That’ll Teach ’Em – Friday Fictioneers

Friday Fictioneers is a flash fiction challenge which asks us to write a story in no more than 100 words from the photo prompt kindly provided by the host, Rochelle Wisoff Fields. To join in with the challenge, or find out more about it, just follow the link to Rochelle’s blog.

Here is this week’s prompt . . .

Photo prompt © Roger Bultot

and this is my story . . .

Sammy grabbed his brother’s arm. ‘I can’t see the bedroom through all that smoke.’

Rick grinned. At nine, and a year older than Sammy, he was the one in charge. ‘The firemen just went into the house…  They’ll probably find the candles.’

‘But they’ll know it was us if they do!’

Rick shrugged. ‘It’ll teach Mum not to send us to our room in future –‘

‘Rick! They’ve got two people on stretchers. Wonder who they are.’

‘Can’t tell. We’re moving further away all the time.’

Sammy reached out his arms and giggled. ‘These clouds feel really nice.’


Word Count: 98

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86 thoughts on “That’ll Teach ’Em – Friday Fictioneers

  1. A great story, Millie, but oh so sad… At least they don’t seem to know what’s going on. Great use of dialogue to reveal what’s going on.

  2. Oh my gosh! Two people on the stretcher doesn’t sound good . Children often times do not realize the extreme harm their actions cause. This story certainly portrays that and is well done in just a few words.

  3. Oh crumbs. I guess they didn’t make it out then. I like the direction your story took! It was great the way you said it without actually having to say it.

  4. No, and I was one of those children…fortunately, my father caught me lighting matches one day as he passed my bedroom door. There was no fire. I was 4 years old at the time and I think he blamed himself for leaving the matches on the table where I could get them.

    1. Parents generally do blame themselves, don’t they? We have to be so careful with inquisitive young ones around. I imagine your dad never left matches lying round again. I’m glad, in your case, you were ‘caught’ before anything awful happened. Thank you for sharing that with me, Jessie. 🙂

    1. The parents will definitely suffer after this. I was hoping the boys’ light hearted ‘ascent’ would take the edge off the real tragedy of events, but it hasn’t disguised it at a great deal. Thank you for the lovely comment, Irene.

    1. Things definitely got too far out of hand for a lesson to be learned. If I’d positioned the two lads differently, they could have escaped disaster. I think I must have had my miserable head on whilst writing this! Thank you, Adam. 🙂

    1. It is a tear-jerker from me this week and I’ve regretted it since I hit the publish button. I’ll really have to redeem myself next week. Thank you, Mike. 🙂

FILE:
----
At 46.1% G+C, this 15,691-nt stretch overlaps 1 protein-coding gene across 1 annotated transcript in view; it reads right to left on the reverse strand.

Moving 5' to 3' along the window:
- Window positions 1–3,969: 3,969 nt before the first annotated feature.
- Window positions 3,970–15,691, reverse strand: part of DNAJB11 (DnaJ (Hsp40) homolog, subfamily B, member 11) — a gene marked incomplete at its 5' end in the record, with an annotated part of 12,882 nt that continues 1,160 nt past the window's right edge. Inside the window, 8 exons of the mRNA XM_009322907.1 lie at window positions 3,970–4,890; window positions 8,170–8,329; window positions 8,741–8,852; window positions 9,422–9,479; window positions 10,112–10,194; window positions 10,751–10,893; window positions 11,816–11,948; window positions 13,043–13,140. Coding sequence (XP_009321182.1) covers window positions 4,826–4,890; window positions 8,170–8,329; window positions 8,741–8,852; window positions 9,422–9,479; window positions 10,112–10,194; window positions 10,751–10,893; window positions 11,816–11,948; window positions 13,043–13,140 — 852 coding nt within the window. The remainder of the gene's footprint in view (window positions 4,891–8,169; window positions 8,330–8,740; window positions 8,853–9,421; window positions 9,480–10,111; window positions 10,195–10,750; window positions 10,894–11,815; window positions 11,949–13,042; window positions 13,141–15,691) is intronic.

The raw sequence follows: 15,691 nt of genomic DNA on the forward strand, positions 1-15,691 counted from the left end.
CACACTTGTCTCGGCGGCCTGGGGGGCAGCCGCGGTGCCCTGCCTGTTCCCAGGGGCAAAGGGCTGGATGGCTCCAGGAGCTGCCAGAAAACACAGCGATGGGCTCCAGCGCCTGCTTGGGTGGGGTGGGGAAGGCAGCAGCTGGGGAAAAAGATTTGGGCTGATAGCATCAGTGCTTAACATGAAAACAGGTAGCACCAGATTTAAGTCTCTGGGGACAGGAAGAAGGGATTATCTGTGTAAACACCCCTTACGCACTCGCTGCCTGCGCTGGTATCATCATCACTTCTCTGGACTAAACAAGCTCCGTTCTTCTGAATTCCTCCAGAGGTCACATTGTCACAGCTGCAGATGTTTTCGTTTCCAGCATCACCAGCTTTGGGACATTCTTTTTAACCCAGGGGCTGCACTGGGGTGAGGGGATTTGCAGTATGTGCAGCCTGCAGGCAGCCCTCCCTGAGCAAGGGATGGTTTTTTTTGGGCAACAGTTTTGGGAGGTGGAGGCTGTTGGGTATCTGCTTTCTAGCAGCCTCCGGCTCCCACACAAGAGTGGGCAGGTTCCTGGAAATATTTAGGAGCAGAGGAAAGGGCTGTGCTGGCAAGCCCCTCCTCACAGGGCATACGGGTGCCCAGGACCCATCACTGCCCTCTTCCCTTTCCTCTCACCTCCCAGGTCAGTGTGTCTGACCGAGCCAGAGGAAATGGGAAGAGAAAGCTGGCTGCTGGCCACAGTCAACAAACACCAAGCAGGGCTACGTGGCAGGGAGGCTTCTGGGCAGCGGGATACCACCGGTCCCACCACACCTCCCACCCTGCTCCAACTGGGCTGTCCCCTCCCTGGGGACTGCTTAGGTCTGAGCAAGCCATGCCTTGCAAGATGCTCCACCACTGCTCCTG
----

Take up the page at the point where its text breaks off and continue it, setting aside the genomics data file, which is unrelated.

1. That is very true, but there’s something about them and the flames they create that seems to fascinate children. Parents have to be so careful. Thank you for that, Ineke.

    1. Yes, the story has a very sad ending. I haven’t seen The Others, so I’ll have to look it up and see what it’s about. Thank you for the nice comment, Amanda. 🙂

    1. It is sad, Heena, and I’m beginning to think I should have made it a happier ending. It’s just that I’d written one with a happy ending the day before and felt like a change! I’ll have to do a rewrite some time. 🙂

      1. Hmmm… well that’s what writing is about after all! You stirred more emotions in your readers through a short story than some people do in an entire novel! That’s really something!!!
        I’ll be looking forward to read it’s rewrite 🙂 (or for that matter anything you write!)

  5. Poor children wanted to “teach Mum…” but now got the clouds to handle. That’s children – they never listen. Good story, Millie.

  6. Naive even unto death. Poor children.
    You wrote that story very cleverly, Millie, as I was sure at first that those two bodies belonged to people other than Rick and Sammy, and that the two children were too young to understand the true severity of what they’d done. Then you put that twist at the end and took me by surprise.

  7. Dear Millie,

    That’ll teach their parents alright. What a unique, sad, heartwarming (sort of) story. Wildly imaginative and wonderfully written. And I’m glad it’s just a story.



  8. Dear Millie,

    I see dead people. They don’t know they’re dead. 😉 It took me a minute to get this, but it was worth the effort. Well done, my fellow swimmer.


  9. Oi, I didn’t see this coming, was annoyed at the two brats… until they moved away more an more. Mischief gone wrong, how sad. Great take on the prompt.

  10. A chilling story with great dialogue. It could all too easily happen. At first I thought the two bodies were their parents and then was shocked to discover it was the kids. Great ending with the clouds helping us reach our conclusion.

  11. There was a show on TV a couple of years ago I really liked called “Dead Like Us.” This story reminded of of that. I’ve also visited with people who had near-death experiences and saw EMTs working on their body. Strange stuff, but I believe.

    1. I’ve heard a few similar stories, too, I admit, and had that kind of idea when I was writing this. I imagined the lads watching their own bodies being taken out and so on. I’m not sure whether I’m a believer or not, but near-death experience is a fascinating idea. Thank you for telling me about the TV show and your own experiences of people who’ve had them. It must be really interesting to hear what they have to say.

  12. As I’m scrolling down to leave a reply, I note Rochelle stole my words! 😉 What a well-written story, Millie! Anyone with children worries about matches.

    1. Thank you, Dale. 🙂 You’re so right about matches and chlldren. And the fact that little ones are completely fascinated by them makes it even harder to keep them out of their reach.

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